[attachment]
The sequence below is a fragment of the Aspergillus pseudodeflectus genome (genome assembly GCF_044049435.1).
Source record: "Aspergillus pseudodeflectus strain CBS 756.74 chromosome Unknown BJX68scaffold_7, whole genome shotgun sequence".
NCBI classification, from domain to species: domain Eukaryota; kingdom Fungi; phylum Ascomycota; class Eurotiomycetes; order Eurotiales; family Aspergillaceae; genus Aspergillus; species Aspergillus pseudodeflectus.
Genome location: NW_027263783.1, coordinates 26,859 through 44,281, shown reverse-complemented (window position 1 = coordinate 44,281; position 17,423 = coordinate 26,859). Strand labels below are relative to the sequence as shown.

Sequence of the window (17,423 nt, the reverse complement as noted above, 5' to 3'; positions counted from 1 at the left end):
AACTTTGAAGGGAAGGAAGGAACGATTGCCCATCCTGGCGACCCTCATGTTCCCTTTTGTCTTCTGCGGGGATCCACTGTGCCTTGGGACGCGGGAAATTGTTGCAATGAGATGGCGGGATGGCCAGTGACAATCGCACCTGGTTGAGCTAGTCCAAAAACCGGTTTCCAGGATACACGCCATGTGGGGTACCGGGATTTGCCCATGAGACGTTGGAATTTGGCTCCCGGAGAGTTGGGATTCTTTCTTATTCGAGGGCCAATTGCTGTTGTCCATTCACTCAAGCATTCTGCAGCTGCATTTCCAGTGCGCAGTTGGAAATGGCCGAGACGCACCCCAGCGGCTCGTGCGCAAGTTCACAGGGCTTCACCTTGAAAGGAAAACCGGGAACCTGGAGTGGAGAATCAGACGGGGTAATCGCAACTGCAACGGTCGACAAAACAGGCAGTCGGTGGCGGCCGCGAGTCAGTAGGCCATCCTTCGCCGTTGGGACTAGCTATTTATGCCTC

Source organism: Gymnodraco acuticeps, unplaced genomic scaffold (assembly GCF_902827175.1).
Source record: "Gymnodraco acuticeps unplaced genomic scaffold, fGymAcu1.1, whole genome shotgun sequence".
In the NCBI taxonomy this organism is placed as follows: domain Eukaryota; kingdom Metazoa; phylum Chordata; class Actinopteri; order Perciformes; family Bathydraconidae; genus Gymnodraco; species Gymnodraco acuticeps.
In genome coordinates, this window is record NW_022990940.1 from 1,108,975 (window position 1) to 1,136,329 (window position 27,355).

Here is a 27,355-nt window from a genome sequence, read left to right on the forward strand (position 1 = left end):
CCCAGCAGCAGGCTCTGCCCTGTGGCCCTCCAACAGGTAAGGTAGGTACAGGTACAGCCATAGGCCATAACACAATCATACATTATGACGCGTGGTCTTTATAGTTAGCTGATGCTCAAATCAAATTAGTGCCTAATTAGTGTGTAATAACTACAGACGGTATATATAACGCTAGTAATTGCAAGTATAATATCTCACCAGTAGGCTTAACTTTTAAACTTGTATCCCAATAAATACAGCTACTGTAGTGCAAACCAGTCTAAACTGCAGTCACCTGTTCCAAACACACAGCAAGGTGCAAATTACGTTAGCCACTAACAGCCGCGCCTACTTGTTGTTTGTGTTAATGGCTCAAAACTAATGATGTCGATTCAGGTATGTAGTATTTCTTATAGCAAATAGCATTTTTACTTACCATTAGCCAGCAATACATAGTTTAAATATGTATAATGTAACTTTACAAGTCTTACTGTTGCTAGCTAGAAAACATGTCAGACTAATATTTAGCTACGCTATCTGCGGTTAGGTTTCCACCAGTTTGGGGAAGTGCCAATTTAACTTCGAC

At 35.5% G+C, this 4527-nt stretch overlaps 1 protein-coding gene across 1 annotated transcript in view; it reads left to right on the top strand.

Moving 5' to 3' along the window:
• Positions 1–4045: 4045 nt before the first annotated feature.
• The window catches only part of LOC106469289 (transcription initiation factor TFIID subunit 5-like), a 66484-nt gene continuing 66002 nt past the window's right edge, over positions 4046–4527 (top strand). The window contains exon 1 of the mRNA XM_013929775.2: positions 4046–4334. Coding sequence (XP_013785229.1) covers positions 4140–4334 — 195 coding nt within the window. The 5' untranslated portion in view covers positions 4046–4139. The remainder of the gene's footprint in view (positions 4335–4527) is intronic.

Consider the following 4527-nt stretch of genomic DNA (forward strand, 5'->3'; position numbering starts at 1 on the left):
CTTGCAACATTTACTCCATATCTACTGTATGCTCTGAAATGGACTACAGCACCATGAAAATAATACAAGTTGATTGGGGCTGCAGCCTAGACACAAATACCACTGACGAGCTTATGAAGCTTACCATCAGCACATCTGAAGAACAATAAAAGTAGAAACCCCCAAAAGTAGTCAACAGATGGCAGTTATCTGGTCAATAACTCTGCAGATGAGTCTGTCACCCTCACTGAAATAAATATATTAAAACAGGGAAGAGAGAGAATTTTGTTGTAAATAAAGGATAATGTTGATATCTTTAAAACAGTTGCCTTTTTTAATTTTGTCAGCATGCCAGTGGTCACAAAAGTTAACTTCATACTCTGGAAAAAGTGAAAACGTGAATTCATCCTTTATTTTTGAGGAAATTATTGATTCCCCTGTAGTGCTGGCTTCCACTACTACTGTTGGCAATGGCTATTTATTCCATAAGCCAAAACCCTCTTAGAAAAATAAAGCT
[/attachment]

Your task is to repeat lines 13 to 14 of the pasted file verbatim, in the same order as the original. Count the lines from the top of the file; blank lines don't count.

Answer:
At 35.5% G+C, this 4527-nt stretch overlaps 1 protein-coding gene across 1 annotated transcript in view; it reads left to right on the top strand.

Moving 5' to 3' along the window: